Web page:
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First phase of Valley Link enters federal grant program

Stakeholders laud approval as key project milestone
Valley Link Train
Rendering of a Valley Link commuter rail system train.

The Tri-Valley/San Joaquin Valley Regional Rail Authority announced earlier this month that the Federal Transit Administration (FTA) has approved entry of the Valley Link Rail Project Phase 1 into Project Development of the Capital Investment Grants (CIG) Program.

Valley Link Rail Project Map
Valley Link rail project map. . Image courtesy of Tri-Valley/San Joaquin Valley Regional Rail Authority

​"Acceptance of Valley Link into the CIG program marks a key milestone in advancing this transformational project forward," said Veronica Vargas, chair of the transit authority board of directors in a statement. "This is the first, but critical step, in positioning Valley Link to compete for federal funding during a time when once-in-a generation transit funding is available on the federal level."

The 26-mile first phase of the project between the Dublin/Pleasanton BART station in Alameda County and the Mountain House station in San Joaquin County, will connect tens of thousands of Northern San Joaquin Valley workers to the Tri-Valley, according to transit authority officials. This phase, including the Isabel and South Front Road stations in Livermore, is targeted for construction in 2025.

"I am so pleased that the Tri-Valley Cities’ Valley Link project was approved by the Federal Transit Administration. This will start the process for designing and operating a critical link between BART and the Altamont Corridor Express (ACE). Approval of this project could  translate to 30,000 fewer cars on the road each day. By reducing congestion and improving air quality, this would be the biggest climate rescue project ever in the Tri-Valley," said U.S. Rep. Eric Swalwell (D-Livermore) in a statement.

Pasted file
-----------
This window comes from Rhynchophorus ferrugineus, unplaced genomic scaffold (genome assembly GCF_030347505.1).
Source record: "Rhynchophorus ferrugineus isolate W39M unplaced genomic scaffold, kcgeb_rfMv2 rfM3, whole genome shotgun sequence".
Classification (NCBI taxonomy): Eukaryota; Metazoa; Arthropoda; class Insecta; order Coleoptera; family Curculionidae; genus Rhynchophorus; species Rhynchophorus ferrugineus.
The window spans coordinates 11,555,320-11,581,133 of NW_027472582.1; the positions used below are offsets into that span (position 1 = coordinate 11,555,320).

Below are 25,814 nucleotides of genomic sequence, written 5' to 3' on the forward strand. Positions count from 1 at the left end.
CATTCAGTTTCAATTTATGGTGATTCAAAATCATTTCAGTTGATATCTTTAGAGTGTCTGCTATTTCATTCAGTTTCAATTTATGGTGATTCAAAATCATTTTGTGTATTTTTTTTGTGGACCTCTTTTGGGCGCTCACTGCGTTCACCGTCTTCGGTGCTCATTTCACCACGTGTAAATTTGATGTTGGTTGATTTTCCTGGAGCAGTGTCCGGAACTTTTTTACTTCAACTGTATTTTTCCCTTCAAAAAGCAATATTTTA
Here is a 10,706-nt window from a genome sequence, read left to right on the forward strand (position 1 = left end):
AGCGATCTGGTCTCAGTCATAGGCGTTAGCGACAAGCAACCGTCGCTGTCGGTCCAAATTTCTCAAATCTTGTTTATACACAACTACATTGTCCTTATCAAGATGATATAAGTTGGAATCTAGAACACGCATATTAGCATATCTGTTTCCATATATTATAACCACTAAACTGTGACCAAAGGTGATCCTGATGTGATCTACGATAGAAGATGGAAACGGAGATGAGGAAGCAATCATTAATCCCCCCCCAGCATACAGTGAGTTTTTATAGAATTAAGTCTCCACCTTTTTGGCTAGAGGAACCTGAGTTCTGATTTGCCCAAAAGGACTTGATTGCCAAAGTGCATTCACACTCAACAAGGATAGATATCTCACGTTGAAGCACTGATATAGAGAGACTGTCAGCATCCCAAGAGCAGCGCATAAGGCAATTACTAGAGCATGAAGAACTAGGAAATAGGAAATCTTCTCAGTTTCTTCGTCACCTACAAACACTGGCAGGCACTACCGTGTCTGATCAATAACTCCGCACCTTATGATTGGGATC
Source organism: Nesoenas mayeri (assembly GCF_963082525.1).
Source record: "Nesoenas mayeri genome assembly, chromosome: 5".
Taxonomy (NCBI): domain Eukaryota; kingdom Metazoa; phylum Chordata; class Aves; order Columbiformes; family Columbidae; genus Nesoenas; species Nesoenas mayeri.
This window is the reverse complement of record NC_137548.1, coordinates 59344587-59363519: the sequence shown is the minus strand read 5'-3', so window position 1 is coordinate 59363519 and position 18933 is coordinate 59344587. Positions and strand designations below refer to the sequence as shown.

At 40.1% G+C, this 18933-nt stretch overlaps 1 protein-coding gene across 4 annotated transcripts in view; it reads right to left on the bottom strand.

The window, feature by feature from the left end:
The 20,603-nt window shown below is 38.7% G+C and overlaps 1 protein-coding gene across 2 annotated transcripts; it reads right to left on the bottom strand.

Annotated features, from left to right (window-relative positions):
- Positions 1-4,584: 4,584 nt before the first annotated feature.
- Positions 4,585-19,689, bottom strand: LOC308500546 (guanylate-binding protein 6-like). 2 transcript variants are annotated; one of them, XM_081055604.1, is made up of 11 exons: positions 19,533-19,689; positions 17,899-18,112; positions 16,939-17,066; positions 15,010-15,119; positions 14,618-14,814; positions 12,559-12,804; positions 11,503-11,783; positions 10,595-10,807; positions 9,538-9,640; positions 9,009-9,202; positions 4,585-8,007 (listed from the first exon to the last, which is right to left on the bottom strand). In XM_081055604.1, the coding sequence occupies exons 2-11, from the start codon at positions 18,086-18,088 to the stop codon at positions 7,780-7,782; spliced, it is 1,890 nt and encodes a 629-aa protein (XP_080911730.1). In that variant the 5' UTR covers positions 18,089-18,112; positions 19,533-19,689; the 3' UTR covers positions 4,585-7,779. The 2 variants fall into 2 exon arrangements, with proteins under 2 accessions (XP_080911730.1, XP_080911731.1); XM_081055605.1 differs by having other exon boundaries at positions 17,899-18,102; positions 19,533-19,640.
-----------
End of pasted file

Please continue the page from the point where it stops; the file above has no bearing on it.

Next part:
Last year, Swalwell said in a statement that connecting BART to ACE has been among his "top priorities" since entering Congress after the House Transportation and Infrastructure Committee included $20 million for Valley Link in its transportation spending bill.

The FTA approval of Valley Link into the CIG pipeline follows the March 23 unanimous adoption of Valley Link as part of the regional project priorities for the CIG program by the Metropolitan Transportation Commission (MTC), the transportation planning, financing and coordinating agency for the nine-county San Francisco Bay Area.

The full Valley Link rail project proposes to add a new 42-mile, seven station rail connection between the Dublin/Pleasanton BART station and the North Lathrop Altamont Corridor Express  (ACE) station in San Joaquin County with all day service on BART frequencies during peak periods. The rail system is projected to provide an estimated 33,000 daily rides in 2040.

While project advancements continue, Valley Link is also currently in litigation. Last month, the Alameda County Taxpayers' Association and the Transportation Solutions Defense and Education Fund filed a lawsuit to stop the project's development, citing a number of concerns including allegations that the Alameda County Transportation Commission illegally shifted $400 million in 2014 Measure BB sales tax funds to Valley Link from the proposed BART to Livermore extension project and that the MTC is illegally funding Valley Link with bridge tolls that are supposed to pay for seismic retrofits. The next hearing for the case is set for early September.


Cierra Bailey

About the Author: Cierra Bailey

Cierra is a Livermore native who started her journalism career after college as an editorial intern with the Pleasanton Weekly in 2014. After attending graduate school at Syracuse University, she’s back as the editor of the Vine!
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